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U of T's bright new star

The Toronto Star interviews James R. Graham, world-renowned astronomer and the new director University of Toronto's Dunlap Institute. Now entering its third year the Dunlap Institute is a research and public outreach program hosted by UofT's School of Astronomy and Astrophysics. Graham, who has worked for the past 18 years at the University of California, Berkley, is coming to Dunlap to spearhead the institute's role in what could be the most important astronomical initiatives of the decade, the $800 million Thirty Metre Telescope (TMT) project. The (TMT), expected to be fully operational in 2018, is to be the largest telescope ever built. An excerpt from the interview:

"You made your name as an astronomer through discoveries made with adaptive optics. What are they?"

"Adaptive optics is a system for a telescope on the ground that first measures how the Earth's atmosphere distorts images ó think of viewing a distant scene through the hot air rising from asphalt on a sunny day ó and then corrects these distortions to make the images sharp."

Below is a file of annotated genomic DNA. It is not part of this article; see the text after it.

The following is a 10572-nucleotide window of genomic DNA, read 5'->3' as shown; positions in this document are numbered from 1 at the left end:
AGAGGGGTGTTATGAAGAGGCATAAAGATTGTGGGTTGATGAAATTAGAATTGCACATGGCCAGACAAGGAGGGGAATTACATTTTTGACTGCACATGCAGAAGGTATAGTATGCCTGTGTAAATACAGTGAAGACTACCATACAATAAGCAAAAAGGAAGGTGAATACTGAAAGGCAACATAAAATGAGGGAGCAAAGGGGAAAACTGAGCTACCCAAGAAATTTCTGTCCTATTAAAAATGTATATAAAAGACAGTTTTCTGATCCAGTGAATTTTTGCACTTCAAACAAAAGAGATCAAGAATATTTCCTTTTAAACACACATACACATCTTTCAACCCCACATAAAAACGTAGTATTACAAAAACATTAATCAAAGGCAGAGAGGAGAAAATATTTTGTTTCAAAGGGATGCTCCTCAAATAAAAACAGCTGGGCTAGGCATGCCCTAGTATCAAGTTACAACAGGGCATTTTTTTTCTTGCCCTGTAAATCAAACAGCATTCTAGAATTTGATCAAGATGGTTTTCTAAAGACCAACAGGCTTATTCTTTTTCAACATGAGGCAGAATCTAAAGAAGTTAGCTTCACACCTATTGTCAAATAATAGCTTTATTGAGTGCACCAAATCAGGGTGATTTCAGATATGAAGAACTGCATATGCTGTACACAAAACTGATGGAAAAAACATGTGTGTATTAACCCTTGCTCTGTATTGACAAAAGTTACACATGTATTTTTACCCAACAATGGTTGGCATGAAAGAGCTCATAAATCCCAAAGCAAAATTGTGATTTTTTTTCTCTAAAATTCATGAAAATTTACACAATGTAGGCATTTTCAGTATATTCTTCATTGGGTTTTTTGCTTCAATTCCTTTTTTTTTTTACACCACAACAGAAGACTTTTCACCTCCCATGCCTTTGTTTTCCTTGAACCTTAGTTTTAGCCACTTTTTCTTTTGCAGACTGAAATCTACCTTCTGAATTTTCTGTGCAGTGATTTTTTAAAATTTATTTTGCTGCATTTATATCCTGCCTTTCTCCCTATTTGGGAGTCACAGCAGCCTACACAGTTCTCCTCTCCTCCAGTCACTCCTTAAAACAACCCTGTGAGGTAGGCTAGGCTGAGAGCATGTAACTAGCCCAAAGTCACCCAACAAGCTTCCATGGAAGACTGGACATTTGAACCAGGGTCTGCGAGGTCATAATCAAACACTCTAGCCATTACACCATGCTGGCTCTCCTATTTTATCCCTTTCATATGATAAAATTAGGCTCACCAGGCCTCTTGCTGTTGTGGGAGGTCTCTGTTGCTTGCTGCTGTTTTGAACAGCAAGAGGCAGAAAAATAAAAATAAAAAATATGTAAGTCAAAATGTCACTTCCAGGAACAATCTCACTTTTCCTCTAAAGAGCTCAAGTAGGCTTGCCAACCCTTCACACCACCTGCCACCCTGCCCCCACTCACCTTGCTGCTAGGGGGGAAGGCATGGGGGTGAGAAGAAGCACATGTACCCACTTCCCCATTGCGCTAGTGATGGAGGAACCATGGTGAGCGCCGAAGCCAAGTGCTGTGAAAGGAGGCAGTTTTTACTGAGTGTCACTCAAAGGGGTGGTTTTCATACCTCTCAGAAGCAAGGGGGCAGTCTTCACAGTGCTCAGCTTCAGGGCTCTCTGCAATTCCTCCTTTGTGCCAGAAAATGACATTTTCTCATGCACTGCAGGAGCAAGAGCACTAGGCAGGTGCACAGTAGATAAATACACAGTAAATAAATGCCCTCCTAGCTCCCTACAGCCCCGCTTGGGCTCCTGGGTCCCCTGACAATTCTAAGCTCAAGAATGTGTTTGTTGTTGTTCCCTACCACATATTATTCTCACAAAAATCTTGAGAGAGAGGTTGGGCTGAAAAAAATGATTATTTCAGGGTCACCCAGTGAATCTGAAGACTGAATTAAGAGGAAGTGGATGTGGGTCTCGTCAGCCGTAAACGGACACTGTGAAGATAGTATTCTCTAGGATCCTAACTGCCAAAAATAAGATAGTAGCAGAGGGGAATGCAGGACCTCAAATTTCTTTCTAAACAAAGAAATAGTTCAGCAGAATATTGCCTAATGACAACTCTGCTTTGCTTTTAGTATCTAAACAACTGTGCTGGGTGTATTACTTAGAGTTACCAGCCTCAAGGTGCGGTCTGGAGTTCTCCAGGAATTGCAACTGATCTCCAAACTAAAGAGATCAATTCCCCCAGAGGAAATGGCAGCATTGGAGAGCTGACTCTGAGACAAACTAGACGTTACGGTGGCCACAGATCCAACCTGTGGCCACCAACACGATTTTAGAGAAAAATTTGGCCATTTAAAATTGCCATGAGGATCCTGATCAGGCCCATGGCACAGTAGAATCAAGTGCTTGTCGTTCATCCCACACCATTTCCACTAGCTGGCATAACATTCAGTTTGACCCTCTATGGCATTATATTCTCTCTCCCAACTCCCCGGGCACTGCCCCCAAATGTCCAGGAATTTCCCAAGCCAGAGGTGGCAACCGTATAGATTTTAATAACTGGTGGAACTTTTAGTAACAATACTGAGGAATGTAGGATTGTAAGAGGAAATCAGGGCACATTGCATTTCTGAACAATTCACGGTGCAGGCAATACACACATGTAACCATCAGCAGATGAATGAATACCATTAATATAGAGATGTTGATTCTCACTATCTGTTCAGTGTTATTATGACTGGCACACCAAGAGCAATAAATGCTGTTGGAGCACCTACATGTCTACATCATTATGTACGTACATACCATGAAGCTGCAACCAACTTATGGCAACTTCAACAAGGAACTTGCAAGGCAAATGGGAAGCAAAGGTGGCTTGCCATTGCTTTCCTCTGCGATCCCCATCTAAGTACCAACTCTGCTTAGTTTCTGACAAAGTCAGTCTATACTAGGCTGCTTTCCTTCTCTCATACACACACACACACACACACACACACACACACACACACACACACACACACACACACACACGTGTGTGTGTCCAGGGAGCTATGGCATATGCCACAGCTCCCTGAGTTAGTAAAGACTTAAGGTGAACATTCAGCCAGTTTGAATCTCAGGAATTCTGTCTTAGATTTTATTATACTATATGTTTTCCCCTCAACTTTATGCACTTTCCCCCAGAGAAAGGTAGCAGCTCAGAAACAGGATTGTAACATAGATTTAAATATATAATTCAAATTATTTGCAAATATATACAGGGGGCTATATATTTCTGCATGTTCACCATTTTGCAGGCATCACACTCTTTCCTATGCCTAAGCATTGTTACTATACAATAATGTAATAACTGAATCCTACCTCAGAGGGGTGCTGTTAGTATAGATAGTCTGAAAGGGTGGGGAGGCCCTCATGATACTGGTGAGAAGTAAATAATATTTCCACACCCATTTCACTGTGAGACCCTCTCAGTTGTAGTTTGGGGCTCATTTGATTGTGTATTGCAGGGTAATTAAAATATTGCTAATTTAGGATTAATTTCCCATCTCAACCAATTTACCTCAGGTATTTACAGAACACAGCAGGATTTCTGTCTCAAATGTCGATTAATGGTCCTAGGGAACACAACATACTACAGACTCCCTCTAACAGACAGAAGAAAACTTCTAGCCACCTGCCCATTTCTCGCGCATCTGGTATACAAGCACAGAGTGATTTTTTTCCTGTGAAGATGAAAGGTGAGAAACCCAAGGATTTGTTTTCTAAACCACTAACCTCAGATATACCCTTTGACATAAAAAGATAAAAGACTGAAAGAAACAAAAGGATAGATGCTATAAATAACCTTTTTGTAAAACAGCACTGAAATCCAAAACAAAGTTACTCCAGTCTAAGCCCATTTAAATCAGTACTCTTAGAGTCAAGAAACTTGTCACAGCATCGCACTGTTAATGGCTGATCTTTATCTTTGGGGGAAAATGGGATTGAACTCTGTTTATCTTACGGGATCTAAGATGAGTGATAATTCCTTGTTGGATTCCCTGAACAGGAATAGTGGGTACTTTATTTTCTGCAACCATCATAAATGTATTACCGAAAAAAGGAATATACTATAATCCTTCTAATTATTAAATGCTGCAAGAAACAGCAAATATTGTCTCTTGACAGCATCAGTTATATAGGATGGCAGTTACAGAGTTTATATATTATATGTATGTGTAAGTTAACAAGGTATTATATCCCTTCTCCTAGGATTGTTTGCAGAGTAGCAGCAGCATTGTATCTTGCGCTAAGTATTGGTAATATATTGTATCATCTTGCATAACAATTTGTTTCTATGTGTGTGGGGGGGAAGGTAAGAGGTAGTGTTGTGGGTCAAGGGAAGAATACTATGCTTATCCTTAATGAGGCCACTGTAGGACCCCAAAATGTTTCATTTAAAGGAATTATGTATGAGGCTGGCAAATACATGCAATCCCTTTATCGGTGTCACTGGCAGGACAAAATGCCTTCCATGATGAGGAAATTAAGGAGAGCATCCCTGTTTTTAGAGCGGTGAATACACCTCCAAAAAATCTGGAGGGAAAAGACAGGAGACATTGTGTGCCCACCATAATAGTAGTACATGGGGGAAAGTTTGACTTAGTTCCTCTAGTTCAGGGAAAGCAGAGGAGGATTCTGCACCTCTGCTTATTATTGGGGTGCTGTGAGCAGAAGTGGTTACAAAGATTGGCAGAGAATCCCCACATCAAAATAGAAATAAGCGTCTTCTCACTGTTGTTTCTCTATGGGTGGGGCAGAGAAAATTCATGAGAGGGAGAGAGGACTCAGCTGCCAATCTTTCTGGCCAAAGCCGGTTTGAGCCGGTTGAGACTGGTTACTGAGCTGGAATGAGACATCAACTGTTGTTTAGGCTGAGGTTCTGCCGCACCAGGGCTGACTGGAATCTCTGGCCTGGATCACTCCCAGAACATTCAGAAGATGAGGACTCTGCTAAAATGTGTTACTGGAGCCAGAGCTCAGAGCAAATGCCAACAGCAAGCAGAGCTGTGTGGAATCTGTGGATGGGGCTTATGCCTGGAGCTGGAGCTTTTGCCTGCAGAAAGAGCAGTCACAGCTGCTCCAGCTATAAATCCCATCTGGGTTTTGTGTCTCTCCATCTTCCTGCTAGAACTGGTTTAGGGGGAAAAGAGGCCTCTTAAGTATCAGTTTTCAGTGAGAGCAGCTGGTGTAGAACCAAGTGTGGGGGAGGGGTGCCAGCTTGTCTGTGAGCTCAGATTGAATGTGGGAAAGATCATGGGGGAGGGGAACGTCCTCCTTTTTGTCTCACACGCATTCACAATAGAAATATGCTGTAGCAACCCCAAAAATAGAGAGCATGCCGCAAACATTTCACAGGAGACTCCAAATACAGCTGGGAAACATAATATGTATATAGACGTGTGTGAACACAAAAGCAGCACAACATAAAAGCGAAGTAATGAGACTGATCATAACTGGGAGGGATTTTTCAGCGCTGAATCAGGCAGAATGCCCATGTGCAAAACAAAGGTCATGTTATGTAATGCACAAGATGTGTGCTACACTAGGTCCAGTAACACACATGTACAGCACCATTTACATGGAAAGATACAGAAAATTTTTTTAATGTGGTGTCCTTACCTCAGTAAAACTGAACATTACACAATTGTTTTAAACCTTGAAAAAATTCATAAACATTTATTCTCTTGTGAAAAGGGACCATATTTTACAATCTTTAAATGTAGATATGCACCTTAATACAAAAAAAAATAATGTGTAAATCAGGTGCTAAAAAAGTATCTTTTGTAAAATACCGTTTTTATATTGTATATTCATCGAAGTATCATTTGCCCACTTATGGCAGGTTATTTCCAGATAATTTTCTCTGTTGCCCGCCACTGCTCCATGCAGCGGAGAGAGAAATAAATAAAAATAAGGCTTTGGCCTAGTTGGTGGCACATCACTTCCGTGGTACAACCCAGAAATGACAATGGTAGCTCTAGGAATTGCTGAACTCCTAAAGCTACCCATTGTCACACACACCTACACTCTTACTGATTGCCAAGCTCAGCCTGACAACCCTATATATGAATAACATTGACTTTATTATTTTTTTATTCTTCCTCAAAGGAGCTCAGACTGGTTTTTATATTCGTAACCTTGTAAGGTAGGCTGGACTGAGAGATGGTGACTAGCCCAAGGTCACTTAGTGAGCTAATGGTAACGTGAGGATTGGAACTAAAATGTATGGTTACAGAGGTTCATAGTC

anets are, and what is the process that leads to their formation.

"Tell me about the Thirty Metre Telescope."

"It's one of the major initiatives in astronomy over the next decade, a successor to the current generation of large telescopes. The scale of modern astronomy projects is such that individual countries can't build the next generation. The fact that Canada is a partner is a testament to the boldness of the vision of the leaders of Canadian astronomy. It will provide a very strong motivation for students to go into the physical sciences."

"One primary thing the Dunlap Institute can do is understand how to use it. We'll have to design specific instruments to collect and record that information. It will provide crucial opportunities to educate students in state-of-the-art technologies."

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original source Toronto Star
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